Oakvale Wildlife Park breeds first litter of dingo pups in 39-year history

Oakvale Wildlife Park is buzzing with the arrival of five new dingo pups.

The Salt Ash park’s two-year-old dingo Gili gave birth to her first litter on Friday afternoon marking a “momentous occasion” for Oakvale and Australia’s captive dingo population.

“We’re all very excited about their arrival,” Oakvale Wildlife Park curator Lachlan Gordon said.

“They are the first dingoes that have been bred at Oakvale Wildlife Park but the truly exciting thing about our puppies is that they’re extremely rare.”

CONTENT WARNING: This video contains scenes of a dingo giving birth

What makes the five pups rare is their genetics. Mr Gordon said many of the dingoes in captivity are related. 

Gili was paired with two-year-old dingo Hunter, both are products of the Australian Dingo Foundation, specifically because their genetics are “underutilised” in Australian zoos and wildlife parks.

Their pups are an all new pure genetic strain.

“It is a significant step for conservation as the purebred dingo is endangered with not many left in Australia,” Mr Gordon said. “Both dingo mum and dingo dad are of some of the purest genetics in Australia.”

Gili and her five pups after they were born at Oakvale Wildlife Park on Friday, July 6. Picture: Oakvale Wildlife Park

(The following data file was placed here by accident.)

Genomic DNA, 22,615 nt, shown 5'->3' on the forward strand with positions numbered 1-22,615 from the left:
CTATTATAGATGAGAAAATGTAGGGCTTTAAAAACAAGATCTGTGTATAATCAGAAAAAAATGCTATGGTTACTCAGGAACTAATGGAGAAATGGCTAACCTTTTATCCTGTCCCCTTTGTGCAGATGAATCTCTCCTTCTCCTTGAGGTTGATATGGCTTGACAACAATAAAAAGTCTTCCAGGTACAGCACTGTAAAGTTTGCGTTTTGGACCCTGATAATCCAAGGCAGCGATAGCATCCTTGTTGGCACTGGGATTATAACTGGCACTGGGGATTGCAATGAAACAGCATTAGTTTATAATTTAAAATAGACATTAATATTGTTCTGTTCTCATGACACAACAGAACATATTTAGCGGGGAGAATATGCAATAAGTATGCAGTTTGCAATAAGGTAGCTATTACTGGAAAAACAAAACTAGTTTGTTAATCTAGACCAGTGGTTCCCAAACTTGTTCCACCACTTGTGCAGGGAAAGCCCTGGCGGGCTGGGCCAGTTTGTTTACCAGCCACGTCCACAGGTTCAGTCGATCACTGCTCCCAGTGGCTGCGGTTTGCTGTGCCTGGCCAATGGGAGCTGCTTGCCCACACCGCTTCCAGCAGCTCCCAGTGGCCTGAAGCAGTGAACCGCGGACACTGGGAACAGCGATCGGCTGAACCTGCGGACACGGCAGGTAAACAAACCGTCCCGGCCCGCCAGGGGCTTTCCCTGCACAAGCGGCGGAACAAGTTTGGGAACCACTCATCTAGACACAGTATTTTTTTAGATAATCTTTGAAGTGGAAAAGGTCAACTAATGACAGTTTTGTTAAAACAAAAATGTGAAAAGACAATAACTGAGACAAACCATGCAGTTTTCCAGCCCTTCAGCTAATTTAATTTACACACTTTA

Gili and her five pups after they were born at Oakvale Wildlife Park on Friday, July 6. Picture: Oakvale Wildlife Park

Dingoes have one litter per year, which is between four and six pups. Gili and Hunter were paired together in March. The gestation period is between 61 and 69 days.

Gili went into labour about 4.30pm on Friday, July 6 and gave birth to her final pup about 8.30pm.

As Gili was not large when pregnant, park keepers believed she would have a litter of four.

Mr Gordon, who was there for the birth, said the first three arrived quickly. There was an hour wait between the third and fourth, and another hour between the fourth and fifth.

The pups are sable and golden in colour and one is jet black. There are three colour phases for dingoes: golden, black and tan, and white.

Hunter will be introduced to the pups this week. He has been kept separate from Gili and the pups to let the mother rest and eat a healthy amount of food. Once together they are expected to form their own “mini pack”.

The park will offer dingo puppy encounters between the three and 10 week age mark, starting mid-August.

This will give visitors a chance to meet all five puppies at the same time while they are small.

It is anticipated that once the pups are grown, they will be rehomed.

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